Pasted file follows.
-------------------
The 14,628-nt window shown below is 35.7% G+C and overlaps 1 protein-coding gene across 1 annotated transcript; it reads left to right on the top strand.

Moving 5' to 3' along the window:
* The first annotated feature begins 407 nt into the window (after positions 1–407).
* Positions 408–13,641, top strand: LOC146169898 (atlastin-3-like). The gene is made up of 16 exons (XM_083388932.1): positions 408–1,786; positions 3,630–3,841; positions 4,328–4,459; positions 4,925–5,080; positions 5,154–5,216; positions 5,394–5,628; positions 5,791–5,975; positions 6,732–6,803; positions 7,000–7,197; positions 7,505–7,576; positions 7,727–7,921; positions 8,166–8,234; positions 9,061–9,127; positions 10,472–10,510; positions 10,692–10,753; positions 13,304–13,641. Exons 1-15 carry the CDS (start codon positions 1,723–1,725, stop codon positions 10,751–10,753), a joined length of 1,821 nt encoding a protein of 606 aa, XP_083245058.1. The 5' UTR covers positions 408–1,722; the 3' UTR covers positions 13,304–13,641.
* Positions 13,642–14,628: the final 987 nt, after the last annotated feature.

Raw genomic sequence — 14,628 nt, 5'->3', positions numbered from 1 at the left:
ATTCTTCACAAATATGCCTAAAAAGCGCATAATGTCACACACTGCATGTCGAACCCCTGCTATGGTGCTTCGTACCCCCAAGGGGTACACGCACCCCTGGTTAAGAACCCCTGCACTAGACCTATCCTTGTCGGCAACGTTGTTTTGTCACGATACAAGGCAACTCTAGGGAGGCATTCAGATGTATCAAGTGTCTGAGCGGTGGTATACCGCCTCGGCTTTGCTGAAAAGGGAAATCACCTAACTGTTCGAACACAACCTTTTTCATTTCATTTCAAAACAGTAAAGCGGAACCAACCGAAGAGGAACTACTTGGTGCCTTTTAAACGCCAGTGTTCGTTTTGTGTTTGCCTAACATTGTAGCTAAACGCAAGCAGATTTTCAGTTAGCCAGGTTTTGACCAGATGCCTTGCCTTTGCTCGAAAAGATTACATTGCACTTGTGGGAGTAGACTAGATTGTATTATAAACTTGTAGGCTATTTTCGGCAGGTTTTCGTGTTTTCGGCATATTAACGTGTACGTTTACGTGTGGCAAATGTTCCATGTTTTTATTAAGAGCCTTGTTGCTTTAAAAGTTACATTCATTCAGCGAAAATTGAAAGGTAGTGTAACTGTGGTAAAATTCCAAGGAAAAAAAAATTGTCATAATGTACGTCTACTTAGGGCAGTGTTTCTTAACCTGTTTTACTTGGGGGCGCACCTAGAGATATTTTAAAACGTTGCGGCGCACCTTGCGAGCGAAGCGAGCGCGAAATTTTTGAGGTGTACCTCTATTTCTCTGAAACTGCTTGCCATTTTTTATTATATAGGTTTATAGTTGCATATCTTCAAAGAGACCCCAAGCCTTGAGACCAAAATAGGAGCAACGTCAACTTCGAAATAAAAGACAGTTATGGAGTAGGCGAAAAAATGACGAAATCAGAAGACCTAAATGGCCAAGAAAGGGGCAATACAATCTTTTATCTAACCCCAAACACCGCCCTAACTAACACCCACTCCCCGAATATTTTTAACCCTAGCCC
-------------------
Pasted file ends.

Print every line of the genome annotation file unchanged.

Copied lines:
The 14,628-nt window shown below is 35.7% G+C and overlaps 1 protein-coding gene across 1 annotated transcript; it reads left to right on the top strand.

Moving 5' to 3' along the window:
* The first annotated feature begins 407 nt into the window (after positions 1–407).
* Positions 408–13,641, top strand: LOC146169898 (atlastin-3-like). The gene is made up of 16 exons (XM_083388932.1): positions 408–1,786; positions 3,630–3,841; positions 4,328–4,459; positions 4,925–5,080; positions 5,154–5,216; positions 5,394–5,628; positions 5,791–5,975; positions 6,732–6,803; positions 7,000–7,197; positions 7,505–7,576; positions 7,727–7,921; positions 8,166–8,234; positions 9,061–9,127; positions 10,472–10,510; positions 10,692–10,753; positions 13,304–13,641. Exons 1-15 carry the CDS (start codon positions 1,723–1,725, stop codon positions 10,751–10,753), a joined length of 1,821 nt encoding a protein of 606 aa, XP_083245058.1. The 5' UTR covers positions 408–1,722; the 3' UTR covers positions 13,304–13,641.
* Positions 13,642–14,628: the final 987 nt, after the last annotated feature.

Raw genomic sequence — 14,628 nt, 5'->3', positions numbered from 1 at the left:
ATTCTTCACAAATATGCCTAAAAAGCGCATAATGTCACACACTGCATGTCGAACCCCTGCTATGGTGCTTCGTACCCCCAAGGGGTACACGCACCCCTGGTTAAGAACCCCTGCACTAGACCTATCCTTGTCGGCAACGTTGTTTTGTCACGATACAAGGCAACTCTAGGGAGGCATTCAGATGTATCAAGTGTCTGAGCGGTGGTATACCGCCTCGGCTTTGCTGAAAAGGGAAATCACCTAACTGTTCGAACACAACCTTTTTCATTTCATTTCAAAACAGTAAAGCGGAACCAACCGAAGAGGAACTACTTGGTGCCTTTTAAACGCCAGTGTTCGTTTTGTGTTTGCCTAACATTGTAGCTAAACGCAAGCAGATTTTCAGTTAGCCAGGTTTTGACCAGATGCCTTGCCTTTGCTCGAAAAGATTACATTGCACTTGTGGGAGTAGACTAGATTGTATTATAAACTTGTAGGCTATTTTCGGCAGGTTTTCGTGTTTTCGGCATATTAACGTGTACGTTTACGTGTGGCAAATGTTCCATGTTTTTATTAAGAGCCTTGTTGCTTTAAAAGTTACATTCATTCAGCGAAAATTGAAAGGTAGTGTAACTGTGGTAAAATTCCAAGGAAAAAAAAATTGTCATAATGTACGTCTACTTAGGGCAGTGTTTCTTAACCTGTTTTACTTGGGGGCGCACCTAGAGATATTTTAAAACGTTGCGGCGCACCTTGCGAGCGAAGCGAGCGCGAAATTTTTGAGGTGTACCTCTATTTCTCTGAAACTGCTTGCCATTTTTTATTATATAGGTTTATAGTTGCATATCTTCAAAGAGACCCCAAGCCTTGAGACCAAAATAGGAGCAACGTCAACTTCGAAATAAAAGACAGTTATGGAGTAGGCGAAAAAATGACGAAATCAGAAGACCTAAATGGCCAAGAAAGGGGCAATACAATCTTTTATCTAACCCCAAACACCGCCCTAACTAACACCCACTCCCCGAATATTTTTAACCCTAGCCC